The Deepwater Horizon Drilling Rig Accident Continues to Cause Ripples: Texas Supreme Court Holds That Defense Costs are Not Liabilities Under Insurance Policy

The Supreme Court of Texas recently issued a decision in which the community of insured parties and insurer parties alike will be interested. The case, Anadarko Petroleum Corporation, et al. v. Houston Casualty Company, et al., stems from the April 20, 2010 Deepwater Horizon drilling-rig accident that has been called, “the largest accidental marine oil spill in U.S. history.” The decision distinguishes between an insured’s “liability” and “expenses” under certain policy language to the consequent of $112 million.

The case involved the Anadarko Petroleum Corporation and Anadarko E&P Company, L.P. (collectively, “Anadarko”) and a group of insurance underwriters led by the Houston Casualty Company (the “Underwriters”). Anadarko was a 25% minority interest holder in the Macondo Well that blew out in the Gulf of Mexico in April 2010. Anadarko reached a settlement agreement with BP under which Anadarko agreed to provide its 25% interest and to pay $4 billion to BP in exchange for a release and indemnity against all other liabilities arising out of the accident. Anadarko’s legal fees and defense expenses were not included in the settlement agreement, and Anadarko sought these fees and expenses from the Underwriters pursuant to its “energy package” insurance policy.

The policy included a $150 million excess liability coverage limit per occurrence that was further limited by a “joint venture” clause. The Underwriters paid out $37.5 million, which was 25% of the $150 million limit and consistent with Anadarko’s 25% ownership interest in the joint venture that operated the Deepwater Horizon and the Macondo Well. The dispute before the court involved the balance of $112.5 million. The trial court initially ruled in favor of Anadarko and held that the Underwriters must pay off the balance of the coverage limit, and the appeals court reversed. The Texas Supreme Court reversed the appeals court and held that the Underwriters must pay off the balance of the coverage limit, but for reasons that differed from those of the trial court.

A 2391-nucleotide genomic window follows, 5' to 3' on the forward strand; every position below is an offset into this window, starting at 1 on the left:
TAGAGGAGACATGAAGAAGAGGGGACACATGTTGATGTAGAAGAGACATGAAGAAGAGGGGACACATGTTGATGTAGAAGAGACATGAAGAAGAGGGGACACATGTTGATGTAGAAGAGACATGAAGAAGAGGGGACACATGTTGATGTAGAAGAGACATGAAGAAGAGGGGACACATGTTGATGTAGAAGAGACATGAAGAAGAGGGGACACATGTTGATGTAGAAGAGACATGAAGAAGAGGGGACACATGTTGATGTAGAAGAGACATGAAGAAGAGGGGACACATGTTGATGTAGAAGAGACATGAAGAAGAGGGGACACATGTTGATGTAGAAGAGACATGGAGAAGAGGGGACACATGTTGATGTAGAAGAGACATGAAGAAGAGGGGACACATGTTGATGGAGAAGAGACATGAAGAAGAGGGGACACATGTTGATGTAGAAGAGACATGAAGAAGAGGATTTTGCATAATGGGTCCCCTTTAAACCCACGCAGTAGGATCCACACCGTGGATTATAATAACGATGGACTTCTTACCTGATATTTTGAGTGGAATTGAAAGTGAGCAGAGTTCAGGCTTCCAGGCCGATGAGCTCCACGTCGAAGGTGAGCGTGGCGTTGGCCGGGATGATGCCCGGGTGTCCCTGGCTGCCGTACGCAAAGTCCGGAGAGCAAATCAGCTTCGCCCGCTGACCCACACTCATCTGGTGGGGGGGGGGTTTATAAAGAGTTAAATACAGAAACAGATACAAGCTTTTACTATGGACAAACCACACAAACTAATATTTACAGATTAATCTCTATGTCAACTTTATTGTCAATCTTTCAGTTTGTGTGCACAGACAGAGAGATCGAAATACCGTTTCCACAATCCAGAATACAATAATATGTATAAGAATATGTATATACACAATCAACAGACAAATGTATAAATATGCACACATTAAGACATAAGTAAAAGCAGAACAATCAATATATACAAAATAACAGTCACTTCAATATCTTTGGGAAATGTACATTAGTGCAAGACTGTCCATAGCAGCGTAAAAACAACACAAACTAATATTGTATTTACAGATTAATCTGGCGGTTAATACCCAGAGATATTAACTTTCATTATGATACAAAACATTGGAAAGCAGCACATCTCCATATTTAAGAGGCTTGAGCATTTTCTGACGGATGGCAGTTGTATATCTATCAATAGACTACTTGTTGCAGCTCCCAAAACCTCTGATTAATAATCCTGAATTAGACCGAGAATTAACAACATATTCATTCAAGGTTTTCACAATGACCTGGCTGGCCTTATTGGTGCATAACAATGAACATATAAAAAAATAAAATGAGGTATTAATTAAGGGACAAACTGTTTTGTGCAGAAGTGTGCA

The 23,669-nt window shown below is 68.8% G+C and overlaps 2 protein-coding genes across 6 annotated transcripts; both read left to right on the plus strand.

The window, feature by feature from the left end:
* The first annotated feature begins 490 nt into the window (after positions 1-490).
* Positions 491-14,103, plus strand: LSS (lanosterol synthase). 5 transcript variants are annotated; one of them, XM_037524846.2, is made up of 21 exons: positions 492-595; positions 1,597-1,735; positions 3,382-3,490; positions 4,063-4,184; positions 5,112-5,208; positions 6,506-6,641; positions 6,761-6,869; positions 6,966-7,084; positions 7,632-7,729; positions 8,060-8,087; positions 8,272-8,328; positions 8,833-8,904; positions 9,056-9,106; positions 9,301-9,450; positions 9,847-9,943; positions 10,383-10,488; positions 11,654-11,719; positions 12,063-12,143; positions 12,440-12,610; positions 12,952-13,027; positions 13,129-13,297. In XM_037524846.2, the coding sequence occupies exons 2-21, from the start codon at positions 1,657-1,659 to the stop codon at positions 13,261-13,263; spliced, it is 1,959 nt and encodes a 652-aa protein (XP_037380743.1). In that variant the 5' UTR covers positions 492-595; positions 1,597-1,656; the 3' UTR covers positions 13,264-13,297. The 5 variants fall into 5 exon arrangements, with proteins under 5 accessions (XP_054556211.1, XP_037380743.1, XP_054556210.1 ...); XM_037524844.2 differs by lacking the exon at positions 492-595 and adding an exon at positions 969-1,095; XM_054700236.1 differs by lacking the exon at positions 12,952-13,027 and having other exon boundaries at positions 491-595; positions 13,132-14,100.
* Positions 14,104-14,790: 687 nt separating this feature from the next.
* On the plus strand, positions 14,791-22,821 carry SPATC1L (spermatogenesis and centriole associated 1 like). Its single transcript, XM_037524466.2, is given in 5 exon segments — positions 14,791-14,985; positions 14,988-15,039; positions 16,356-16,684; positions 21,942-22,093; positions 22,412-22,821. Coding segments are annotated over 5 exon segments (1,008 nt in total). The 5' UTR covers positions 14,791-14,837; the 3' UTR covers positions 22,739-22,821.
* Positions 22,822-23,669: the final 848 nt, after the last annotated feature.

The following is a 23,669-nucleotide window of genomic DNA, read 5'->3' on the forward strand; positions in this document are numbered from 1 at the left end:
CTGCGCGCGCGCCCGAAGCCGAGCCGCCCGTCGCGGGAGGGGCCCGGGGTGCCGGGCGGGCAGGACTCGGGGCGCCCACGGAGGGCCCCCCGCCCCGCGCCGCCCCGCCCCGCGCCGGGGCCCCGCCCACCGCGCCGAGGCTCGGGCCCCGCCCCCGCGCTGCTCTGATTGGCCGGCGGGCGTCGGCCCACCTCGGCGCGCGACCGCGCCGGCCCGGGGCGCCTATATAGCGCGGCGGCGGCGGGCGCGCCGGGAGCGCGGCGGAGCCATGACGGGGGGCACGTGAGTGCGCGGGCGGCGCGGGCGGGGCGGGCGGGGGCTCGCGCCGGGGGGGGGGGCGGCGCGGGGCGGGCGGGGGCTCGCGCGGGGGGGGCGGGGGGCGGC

The Supreme Court focused on the clause of the policy that included the joint venture limit and that required the Underwriters to cover “‘any liability’ of Anadarko ‘which is insured’” under the policy and “which arises” out of the joint venture. Thus, the issue was whether Anadarko’s defense costs were an insured liability that arose out of the joint venture.

The court noted that the dictionary definition of the term “liability” is broad and included “any kind of debt, obligation, or responsibility.” The Underwriters argued that Anadarko’s defense costs were part and parcel of its liability arising out of the joint venture, and that the word “any” indicated the broadest possible meaning of the term “liability” should apply.

However, the term had a narrower meaning in the context of the policy itself. Because the policy consistently distinguished between the insured’s “liabilities” and “expenses,” the court concluded that the term “liability” was limited to obligations that Anadarko was obligated to pay for damages sustained by a third party. As a result, Anadarko’s defense costs were not a “liability” under the policy and not subject to the limitation of the joint venture clause.

This is a holding that the community of insured parties and insurer parties alike will want to heed and understand as it may have significant impact on similar disputes all over the country, especially given its connection to the infamous Deepwater Horizon accident.

Jordan M. Asch is an Associate in the Gibbons Environmental Department.
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